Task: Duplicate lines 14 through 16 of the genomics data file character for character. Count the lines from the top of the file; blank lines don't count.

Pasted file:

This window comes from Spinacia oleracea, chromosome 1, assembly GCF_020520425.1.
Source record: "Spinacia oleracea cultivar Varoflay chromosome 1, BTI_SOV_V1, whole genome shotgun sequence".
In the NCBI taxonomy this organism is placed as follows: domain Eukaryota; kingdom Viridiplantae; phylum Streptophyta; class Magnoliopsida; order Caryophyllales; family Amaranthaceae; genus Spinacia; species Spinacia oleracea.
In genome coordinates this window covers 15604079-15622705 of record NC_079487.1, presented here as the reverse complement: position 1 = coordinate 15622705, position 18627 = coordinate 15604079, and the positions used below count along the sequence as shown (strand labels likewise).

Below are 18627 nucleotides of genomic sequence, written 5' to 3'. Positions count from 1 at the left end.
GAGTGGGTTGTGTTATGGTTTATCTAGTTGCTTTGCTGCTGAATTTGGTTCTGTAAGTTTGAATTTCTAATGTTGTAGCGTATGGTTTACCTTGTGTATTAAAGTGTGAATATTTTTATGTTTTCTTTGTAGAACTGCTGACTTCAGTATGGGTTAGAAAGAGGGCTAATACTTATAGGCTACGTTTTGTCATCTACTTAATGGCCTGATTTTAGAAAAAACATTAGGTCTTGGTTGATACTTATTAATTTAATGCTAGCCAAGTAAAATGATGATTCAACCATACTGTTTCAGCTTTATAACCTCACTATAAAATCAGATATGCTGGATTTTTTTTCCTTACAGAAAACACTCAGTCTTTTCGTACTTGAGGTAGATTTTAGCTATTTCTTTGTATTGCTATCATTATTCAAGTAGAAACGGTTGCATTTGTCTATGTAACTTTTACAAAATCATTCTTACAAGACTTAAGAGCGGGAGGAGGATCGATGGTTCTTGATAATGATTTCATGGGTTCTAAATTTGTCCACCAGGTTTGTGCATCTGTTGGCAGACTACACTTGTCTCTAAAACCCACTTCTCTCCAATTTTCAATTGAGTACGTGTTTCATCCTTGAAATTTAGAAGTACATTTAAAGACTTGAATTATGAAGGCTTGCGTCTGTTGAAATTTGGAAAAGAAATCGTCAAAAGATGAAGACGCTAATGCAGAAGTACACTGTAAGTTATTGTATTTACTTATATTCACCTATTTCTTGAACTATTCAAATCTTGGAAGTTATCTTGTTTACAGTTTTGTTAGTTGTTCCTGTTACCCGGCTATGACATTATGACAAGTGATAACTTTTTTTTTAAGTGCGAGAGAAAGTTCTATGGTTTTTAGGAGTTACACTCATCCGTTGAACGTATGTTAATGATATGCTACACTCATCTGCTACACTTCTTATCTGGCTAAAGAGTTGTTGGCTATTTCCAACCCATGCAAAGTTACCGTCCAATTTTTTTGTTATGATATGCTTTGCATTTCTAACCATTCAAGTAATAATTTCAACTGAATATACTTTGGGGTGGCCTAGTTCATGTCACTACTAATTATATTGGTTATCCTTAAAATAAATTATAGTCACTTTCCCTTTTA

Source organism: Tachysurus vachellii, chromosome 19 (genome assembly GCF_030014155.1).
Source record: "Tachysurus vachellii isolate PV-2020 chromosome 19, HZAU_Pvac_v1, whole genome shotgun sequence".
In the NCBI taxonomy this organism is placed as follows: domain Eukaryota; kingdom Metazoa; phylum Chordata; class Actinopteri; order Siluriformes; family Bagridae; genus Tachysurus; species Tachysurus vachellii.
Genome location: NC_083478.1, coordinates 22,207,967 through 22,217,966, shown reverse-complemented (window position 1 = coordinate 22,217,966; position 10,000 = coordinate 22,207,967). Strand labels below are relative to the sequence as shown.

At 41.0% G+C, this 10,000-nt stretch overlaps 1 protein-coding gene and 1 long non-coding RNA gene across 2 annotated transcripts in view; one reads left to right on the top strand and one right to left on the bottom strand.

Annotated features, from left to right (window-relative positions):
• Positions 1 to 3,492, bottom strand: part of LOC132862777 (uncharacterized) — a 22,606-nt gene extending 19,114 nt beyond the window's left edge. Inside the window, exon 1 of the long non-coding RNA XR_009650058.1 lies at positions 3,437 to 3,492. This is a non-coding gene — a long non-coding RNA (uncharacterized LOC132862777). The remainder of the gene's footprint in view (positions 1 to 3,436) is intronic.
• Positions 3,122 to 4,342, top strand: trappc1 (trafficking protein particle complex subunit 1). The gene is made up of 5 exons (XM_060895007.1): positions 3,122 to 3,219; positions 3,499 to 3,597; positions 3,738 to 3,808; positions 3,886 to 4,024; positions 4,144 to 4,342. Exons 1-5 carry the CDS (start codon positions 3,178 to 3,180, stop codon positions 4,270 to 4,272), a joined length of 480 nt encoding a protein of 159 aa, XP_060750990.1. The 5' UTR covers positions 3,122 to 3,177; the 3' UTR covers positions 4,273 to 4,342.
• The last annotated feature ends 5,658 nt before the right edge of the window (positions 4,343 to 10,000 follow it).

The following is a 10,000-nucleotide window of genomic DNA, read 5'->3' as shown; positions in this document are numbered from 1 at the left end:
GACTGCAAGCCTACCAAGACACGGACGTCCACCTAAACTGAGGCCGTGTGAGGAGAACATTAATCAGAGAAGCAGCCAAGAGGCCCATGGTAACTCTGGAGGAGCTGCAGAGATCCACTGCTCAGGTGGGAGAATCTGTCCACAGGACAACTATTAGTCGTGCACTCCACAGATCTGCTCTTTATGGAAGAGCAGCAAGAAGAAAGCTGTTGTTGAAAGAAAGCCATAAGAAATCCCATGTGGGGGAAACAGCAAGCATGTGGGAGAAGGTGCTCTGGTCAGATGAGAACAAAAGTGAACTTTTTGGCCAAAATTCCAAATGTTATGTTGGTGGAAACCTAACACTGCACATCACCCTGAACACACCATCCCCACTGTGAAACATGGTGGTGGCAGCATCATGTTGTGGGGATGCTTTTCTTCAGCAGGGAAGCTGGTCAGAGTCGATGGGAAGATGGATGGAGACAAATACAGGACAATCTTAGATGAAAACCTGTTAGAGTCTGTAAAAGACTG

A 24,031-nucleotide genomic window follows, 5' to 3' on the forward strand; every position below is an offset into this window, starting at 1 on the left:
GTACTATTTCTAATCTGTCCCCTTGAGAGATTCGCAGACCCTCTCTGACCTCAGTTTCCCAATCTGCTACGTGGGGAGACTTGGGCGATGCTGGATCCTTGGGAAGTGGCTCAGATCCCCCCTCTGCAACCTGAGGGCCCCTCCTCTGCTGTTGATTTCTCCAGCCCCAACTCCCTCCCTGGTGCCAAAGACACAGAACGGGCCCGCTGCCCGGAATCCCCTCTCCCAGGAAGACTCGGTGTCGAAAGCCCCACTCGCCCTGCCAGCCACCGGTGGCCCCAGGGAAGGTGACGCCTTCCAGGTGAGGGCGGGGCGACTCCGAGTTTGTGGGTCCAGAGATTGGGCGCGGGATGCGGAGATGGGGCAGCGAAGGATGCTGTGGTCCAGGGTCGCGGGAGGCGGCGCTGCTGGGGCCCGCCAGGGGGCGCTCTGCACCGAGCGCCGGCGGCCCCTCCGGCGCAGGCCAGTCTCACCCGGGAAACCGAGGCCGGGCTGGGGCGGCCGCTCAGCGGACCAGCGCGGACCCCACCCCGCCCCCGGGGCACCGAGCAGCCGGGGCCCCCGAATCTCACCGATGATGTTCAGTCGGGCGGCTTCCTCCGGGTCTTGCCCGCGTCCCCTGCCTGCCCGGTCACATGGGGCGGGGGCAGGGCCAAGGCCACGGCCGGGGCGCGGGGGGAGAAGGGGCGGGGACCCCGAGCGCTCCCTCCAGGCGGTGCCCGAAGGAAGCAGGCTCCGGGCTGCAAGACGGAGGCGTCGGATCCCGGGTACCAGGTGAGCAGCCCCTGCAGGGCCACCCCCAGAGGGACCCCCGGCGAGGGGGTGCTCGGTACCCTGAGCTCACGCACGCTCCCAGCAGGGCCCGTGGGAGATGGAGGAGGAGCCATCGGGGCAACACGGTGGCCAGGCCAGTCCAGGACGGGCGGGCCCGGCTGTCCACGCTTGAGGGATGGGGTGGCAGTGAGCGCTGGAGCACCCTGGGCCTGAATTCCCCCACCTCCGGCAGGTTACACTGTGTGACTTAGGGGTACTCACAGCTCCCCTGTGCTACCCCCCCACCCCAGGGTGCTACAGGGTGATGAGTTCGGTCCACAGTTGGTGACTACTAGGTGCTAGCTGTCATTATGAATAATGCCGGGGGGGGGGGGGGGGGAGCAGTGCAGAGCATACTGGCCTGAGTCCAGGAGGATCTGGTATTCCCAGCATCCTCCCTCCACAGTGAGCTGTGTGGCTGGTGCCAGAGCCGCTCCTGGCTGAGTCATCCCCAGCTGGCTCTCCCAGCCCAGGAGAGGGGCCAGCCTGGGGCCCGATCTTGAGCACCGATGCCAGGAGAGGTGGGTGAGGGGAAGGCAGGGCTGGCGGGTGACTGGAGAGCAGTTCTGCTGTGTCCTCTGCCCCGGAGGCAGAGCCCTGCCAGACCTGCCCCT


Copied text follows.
• Positions 3,122 to 4,342, top strand: trappc1 (trafficking protein particle complex subunit 1). The gene is made up of 5 exons (XM_060895007.1): positions 3,122 to 3,219; positions 3,499 to 3,597; positions 3,738 to 3,808; positions 3,886 to 4,024; positions 4,144 to 4,342. Exons 1-5 carry the CDS (start codon positions 3,178 to 3,180, stop codon positions 4,270 to 4,272), a joined length of 480 nt encoding a protein of 159 aa, XP_060750990.1. The 5' UTR covers positions 3,122 to 3,177; the 3' UTR covers positions 4,273 to 4,342.
• The last annotated feature ends 5,658 nt before the right edge of the window (positions 4,343 to 10,000 follow it).

The following is a 10,000-nucleotide window of genomic DNA, read 5'->3' as shown; positions in this document are numbered from 1 at the left end: